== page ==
For skiing its still really pre-season here in the Alps. So far there have been a number of storms off the Mediterranean depositing snow to the South of the main divide of Mont Blanc and the Pennine Valais Alps. Tignes, Aosta, Cervinia have good early coverage with Gressoney reporting 1-2 m. The next storm is about to roll in off the Med and I’ll be trying to hit Gressoney mid week once it clears.
Yesterday I went for a ski tour with fellow British Mountain Guide Jon Bracey to border of Italy and Switzerland thinking we could catch the fall out of the storms. I’d say we definitely scored a ‘win’ with about 40-50 cm of powder in our 500 m 40/45 degree couloir but it’s very hit or miss and the mountain one valley was bare. So it’s good if you choose location carefully but for the moment Chamonix, Arolla, Zermatt, St Anton still await the big northerly storms. With all the southerly Foehn storms I’m sure there is a lot of snow in the Valley Blanche and even the North Face of the Midi is pretty white but the snowline stops at the foot of the Chamonix Aiguilles and doesn’t cross the valley. Wepowder have hinted Andermatt caught the snow from the south but I haven’t checked this.
If you are holding on to book a last minute Christmas ski holiday then I would choose your resort based on current snow conditions and not just hope it will come to your favourite resort.
Last weekend I got a chance to go back to the Jorasses for the first time in 7 years. I teamed up with Ben Tibbetts and we were joined by Misha Gopaul and Jeff Banks for a social day out. I had managed a day acclimatising up the Midi skiing earlier in the week so it wasn’t a straight from the office hit which Andy Houseman and myself had done the last time on Colton Macintyre. After the warmest bivi ever in the mountains at montenevers, we walked in during the early hours, therefore avoiding a bun fight at the overcrowded Leschaux hut. It was a beautiful starry night and Ben caught a fantastic shot of the face under the stars with several teams well established on the Colton Macintyre, Croz and Polish routes. As we arrived for first light the face was relatively quiet and we quickly got to work climbing neve for several hundred metres. A few goulottes of ice and neve followed with fun climbing that was never hard up to the summit ridge where we were treated with gorgeous autumnal milky light over the Peuterey Ridge and the Aosta Valley.
Big thanks to Ben (Misha and Jeff) for a memorable day and the photos!
The Polish Michto Variation on Grandes Jorasses North Face (2011 photo Ben Tibbetts)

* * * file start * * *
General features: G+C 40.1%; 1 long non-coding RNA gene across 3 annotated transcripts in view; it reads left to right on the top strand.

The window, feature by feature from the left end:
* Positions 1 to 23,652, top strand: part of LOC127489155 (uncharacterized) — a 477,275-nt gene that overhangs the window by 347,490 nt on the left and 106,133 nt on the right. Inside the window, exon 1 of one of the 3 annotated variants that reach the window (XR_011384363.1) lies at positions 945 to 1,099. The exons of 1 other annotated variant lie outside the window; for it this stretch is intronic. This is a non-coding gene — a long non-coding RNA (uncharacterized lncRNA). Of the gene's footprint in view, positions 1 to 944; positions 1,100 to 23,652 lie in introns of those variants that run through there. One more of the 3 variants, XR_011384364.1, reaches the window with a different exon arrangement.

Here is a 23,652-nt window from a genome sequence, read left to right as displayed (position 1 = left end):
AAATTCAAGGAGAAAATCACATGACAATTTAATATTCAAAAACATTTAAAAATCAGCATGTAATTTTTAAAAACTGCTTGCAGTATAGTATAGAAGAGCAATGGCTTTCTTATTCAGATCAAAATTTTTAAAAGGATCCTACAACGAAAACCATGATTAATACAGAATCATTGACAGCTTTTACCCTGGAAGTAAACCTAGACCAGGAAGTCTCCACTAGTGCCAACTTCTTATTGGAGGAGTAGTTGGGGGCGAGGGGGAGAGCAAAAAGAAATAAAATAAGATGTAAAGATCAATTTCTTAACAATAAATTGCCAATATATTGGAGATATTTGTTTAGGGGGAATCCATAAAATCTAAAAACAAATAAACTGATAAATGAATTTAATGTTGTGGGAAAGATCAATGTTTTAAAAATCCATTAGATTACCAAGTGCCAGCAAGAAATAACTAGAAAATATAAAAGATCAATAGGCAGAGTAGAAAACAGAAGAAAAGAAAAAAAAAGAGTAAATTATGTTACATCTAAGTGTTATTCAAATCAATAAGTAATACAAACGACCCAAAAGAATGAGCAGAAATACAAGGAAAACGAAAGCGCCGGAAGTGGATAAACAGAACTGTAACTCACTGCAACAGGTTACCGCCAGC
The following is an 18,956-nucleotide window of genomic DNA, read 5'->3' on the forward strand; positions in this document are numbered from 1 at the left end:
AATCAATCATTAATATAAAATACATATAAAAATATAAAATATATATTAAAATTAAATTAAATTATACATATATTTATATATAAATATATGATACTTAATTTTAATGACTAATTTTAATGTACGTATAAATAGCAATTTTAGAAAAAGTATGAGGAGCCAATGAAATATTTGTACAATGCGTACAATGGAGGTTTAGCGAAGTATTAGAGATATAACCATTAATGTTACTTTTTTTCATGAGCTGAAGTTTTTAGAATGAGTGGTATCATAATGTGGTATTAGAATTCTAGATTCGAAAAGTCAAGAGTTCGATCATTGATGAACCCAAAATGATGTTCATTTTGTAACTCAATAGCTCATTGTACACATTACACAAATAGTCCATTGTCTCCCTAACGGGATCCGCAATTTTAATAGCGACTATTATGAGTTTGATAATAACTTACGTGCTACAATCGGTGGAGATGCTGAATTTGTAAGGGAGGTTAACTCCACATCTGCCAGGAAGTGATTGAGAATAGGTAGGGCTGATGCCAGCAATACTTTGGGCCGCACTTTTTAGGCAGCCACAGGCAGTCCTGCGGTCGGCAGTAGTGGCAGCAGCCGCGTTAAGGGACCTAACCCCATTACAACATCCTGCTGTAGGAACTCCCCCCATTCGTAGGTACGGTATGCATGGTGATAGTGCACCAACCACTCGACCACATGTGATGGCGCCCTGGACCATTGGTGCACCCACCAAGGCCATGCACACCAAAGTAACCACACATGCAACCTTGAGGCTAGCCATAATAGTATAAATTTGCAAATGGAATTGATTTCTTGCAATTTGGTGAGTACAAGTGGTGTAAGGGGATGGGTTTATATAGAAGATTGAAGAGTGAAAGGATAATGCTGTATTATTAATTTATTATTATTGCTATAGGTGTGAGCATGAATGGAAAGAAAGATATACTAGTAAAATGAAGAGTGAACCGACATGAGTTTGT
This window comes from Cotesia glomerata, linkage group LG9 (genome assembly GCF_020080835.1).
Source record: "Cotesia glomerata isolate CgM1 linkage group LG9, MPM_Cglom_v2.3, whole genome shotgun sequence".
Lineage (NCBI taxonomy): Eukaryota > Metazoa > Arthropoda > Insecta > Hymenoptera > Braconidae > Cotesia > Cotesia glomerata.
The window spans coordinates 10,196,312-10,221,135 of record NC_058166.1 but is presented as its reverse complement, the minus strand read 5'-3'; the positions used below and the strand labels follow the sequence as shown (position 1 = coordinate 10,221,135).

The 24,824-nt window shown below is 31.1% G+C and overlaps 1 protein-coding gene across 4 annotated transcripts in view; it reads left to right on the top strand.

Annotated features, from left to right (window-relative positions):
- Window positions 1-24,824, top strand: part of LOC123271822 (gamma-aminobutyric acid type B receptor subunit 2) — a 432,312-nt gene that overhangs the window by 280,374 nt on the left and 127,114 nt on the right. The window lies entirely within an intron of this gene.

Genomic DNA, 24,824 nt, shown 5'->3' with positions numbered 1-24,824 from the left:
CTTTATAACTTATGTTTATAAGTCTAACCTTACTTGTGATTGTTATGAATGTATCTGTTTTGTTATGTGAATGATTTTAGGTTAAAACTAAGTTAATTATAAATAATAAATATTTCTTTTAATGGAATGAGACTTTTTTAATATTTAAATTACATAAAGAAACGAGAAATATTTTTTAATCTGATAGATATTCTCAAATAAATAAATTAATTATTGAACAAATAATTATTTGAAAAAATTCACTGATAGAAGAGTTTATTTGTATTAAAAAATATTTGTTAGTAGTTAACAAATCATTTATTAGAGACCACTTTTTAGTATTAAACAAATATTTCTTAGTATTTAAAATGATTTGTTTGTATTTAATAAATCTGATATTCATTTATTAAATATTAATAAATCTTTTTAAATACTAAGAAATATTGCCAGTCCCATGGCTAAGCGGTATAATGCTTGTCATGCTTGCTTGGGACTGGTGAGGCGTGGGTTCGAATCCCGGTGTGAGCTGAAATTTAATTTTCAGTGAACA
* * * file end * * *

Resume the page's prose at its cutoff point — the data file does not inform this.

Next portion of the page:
Our comfy bivi at Montevers
Climbers on the Desmaison, Colton Macintyre and Croz/Polish Routes Gearing up to go Steep Sugar Through the BergshrundA Happy Team
The First Goulotte Section
Ben TibbettsBen Climbing a Thinner Seam as We Catch a Spanish Team
Me Pulling Through a Steep Section
Typical North Face Icy Mixed Terrain
Ben Pulling Through onto the Summit Snowfields
Gorgeous Warm Day
Climbing into the Sun on the Summit Ridge Snowfields
Ben Savouring the Summit Ridge Views
Pointe Marguerite – Named After the Queen of Savoie
Mont Blanc and the Peuterey Ridge
Martin Elias descending after an ascent of Directe de l’Amite with Korra PesceBen Approaching the Reposoir at Sundown
Today I wanted to get out and put some miles in my legs. On the back of the pre-Christmas Scottish Winter Climbing season and very little road biking this summer they are even more spindly than normal and we started the ski season with a fair bit of touring. So with great snow conditions I have the chance to get some strength back. I left the SLR at home in order to go light and enjoy the skiing more but had a little point and shoot.
I was joined by Max Turgeon and we kicked off on Brevent to take advantage of the fresh snow on the lowers. Cold, sluffy blower was lying in wait and we had a lot of fun playing with sluff.
The plan praz couloir. Max skiing below.
And again here.Me ready to open Bellachat after pushing off a bit of cornice and watching the sluff go airborne.
After Brevent started to warm up I switched to the darkside and had some sweet runs off the Plan going flat out. Then as the sun came round I decided to head up the Midi and do a Rond or Cosmique. For a change I went for the Cosmiques which is always lush in the afternoon sun, all to yourself, no one trying to kill you with rocks from above, and overhead blower so cold I wished I had a gimp mask.
Only 2 or 3 tracks today.
Me enjoying the warmth of the sun after the cold on the Midi. My leg muscles were well warmed up by the time the para came round and it felt good to finish the day on such a good slope arcing out the GS turns.